I will sing a new song to you, O God;
upon a ten-stringed harp I will play to you
Okay, so neither the Beatles, The Rolling Stones, nor the Who were singing to the Lord, and their instru ments were electric guitars and drums instead of ten-stringed harps—but their songs and genre were new.
There was a time when they could not be heard over the air in Great Britain because rock was regarded by the powers that be as the Devil’s music. Director Richard Curtis’s film, entitled in Great Britain The Boat That Rocked, will remind you of the American film Footloose. Like the film from the Eighties, PR deals with the attempt of the young to enjoy their rock music against the wishes of prudish elders.
Curtis, however, treats the subject in a farcical way, at least compared to the more straightforward treatment by Herbert Ross, and the American dealt with the banning of rock music in just one town, whereas in the British film it is an entire kingdom. It is hard to believe now that during the first two thirds of the Sixties, the golden era of British rock music, that the genre was almost entirely banned on British airwaves, with the BBC playing pop music for just 45 minutes a day. No wonder that 25 million people tuned in to the music played 24/7 by Radio Rock, broadcast from a leaky “pirate ship” anchored just outside of territorial waters.
The story begins with Uncle Quentin (Bill Nighy), the aristocratically mannered owner of Rock Boat, as it is called, agreeing to take on his godson Carl (Tom Sturridge), whose strict mother (Emma Thompson in an all too brief cameo) is upset when he is expelled from school for smoking weed. Little does she know of the motley crew aboard the ship, headed by the Count (Philip Seymour Hoffman); the lustful “Doctor” Dave (Nick Frost); uptight romanticist Simon (Chris O’Dowd); and the clueless Angus ‘The Nut’ Nutsford, (Rhys Darby); the seldom seen (because he does the graveyard shift of the wee hours of the night) Bob Silver “the Dawn Treader,” (Ralph Brown), and the only woman crew member, safe from any lustful eyes because she is a lesbian, the cook Felicity (Katherine Parkinson). After a while an additional DJ shows up, Gavin Cavanagh (Rhys Ifans), the exiled “king of DJs.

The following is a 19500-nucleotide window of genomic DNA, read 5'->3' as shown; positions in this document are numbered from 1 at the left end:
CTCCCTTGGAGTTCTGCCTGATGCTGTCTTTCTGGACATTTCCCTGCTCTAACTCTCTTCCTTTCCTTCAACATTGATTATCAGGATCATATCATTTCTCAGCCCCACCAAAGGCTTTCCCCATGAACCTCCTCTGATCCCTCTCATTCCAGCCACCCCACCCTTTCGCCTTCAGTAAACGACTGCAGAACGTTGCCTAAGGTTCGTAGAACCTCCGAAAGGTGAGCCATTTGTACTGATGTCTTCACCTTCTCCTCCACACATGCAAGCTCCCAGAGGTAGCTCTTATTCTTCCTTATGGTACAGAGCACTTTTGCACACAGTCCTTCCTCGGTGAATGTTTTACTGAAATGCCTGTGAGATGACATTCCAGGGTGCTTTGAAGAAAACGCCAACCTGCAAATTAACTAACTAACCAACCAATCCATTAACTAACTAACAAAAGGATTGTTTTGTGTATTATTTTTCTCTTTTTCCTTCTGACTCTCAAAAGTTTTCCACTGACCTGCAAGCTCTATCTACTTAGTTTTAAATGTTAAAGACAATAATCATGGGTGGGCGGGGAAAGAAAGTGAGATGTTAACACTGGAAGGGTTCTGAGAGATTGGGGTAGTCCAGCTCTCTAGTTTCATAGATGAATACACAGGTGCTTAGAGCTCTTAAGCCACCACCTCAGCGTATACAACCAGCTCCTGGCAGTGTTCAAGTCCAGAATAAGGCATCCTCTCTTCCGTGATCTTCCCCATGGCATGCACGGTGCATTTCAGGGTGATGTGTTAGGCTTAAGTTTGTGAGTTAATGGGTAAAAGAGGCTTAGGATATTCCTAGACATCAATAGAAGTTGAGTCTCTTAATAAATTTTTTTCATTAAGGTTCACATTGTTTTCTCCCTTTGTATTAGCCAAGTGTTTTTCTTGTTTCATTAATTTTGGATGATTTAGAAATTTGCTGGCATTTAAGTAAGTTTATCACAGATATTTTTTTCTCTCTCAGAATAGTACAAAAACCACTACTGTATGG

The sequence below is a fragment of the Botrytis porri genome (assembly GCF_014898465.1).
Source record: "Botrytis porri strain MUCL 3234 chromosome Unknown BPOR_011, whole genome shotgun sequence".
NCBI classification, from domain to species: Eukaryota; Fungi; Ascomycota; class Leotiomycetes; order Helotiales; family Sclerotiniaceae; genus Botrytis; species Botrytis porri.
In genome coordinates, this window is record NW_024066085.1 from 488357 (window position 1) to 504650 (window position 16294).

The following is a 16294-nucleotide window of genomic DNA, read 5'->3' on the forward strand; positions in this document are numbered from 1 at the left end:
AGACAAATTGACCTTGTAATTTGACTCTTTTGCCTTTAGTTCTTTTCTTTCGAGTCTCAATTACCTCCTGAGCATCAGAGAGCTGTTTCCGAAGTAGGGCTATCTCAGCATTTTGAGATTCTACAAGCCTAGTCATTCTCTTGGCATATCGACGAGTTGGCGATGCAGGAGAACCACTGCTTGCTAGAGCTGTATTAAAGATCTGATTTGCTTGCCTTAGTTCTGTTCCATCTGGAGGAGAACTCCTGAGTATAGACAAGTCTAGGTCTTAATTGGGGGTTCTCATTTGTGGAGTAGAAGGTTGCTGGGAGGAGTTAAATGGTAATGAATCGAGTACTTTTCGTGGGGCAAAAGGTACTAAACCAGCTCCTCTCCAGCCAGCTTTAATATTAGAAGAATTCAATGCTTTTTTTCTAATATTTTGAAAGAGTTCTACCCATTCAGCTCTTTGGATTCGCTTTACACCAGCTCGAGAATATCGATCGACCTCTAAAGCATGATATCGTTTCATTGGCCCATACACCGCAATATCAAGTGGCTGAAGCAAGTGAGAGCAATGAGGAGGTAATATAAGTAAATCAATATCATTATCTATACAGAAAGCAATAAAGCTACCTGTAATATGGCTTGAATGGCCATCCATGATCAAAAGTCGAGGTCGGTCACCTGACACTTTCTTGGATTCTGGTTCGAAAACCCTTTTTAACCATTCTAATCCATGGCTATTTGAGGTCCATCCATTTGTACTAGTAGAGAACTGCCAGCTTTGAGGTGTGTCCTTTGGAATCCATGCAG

Opposed to Radio Rock is the British government, with Minister Alistair Darmody (Kenneth Branagh) entrusted with the mission to shut the station down. Mr. Branagh’s role is similar to the one he played in Rabbitproof Fence, that of the Australian government minister who carried out a racist policy against the Aborigines. In keeping with the tenets of farce, Mr. Branagh plays the part to the hilt—we could easily see him twirling a mustache and rubbing his hands in glee. Darmody is served by an underling with the curious name of Twatt, who reminds me of the cartoon characters of Sylvester Cat or Wylie Coyote in the way that he comes up with devious plan after plan, only to be thwarted each time by the intended victim.
The film will be hard to use with a church group due to a number of sex scenes and the episode in which the Count, forbidden by Quentin to use the “F” word, leaves the mike open and manages to get his boss to say it first. This goes out on the air to listeners, most of whom are amused and delighted, while the government officials gnash their teeth in outrage. Also, I cannot recommend the subplot in which young Carl loses his virginity ( “a boat load of “birds” come aboard for regular visits with the lecherous crew). More acceptable is another subplot involving Carl searching for the identity of his father, whom his single-parent mom refuses to identify. Is he one of the crewmembers? The film seems headed on a tragic course in the final episode, in which Mother Nature does what Her Majesty’s government is unable to do, sink the ship, the government refusing to allow a rescue mission, allegedly because of lack of funds. From a Christian or moral standpoint, this is a very flawed film, and yet also enjoyable with its theme of the little people standing up to the powerful and pompous government officials
1. In what ways is this a counter-cultural story? How does the filmmaker’s siding with the radio staff affect the way that the government officials are portrayed?
2. Compare the film to Footloose. How are the opponents in the latter film shown as more rounded characters? Indeed, in that film, how does the minister played by John Lithgow change?
3. What do you like about, and what would you disagree with, the DJs? How might their loose sexual mores add to the bias against rock and roll music?
How did rock and roll both embrace societal change and contribute to it?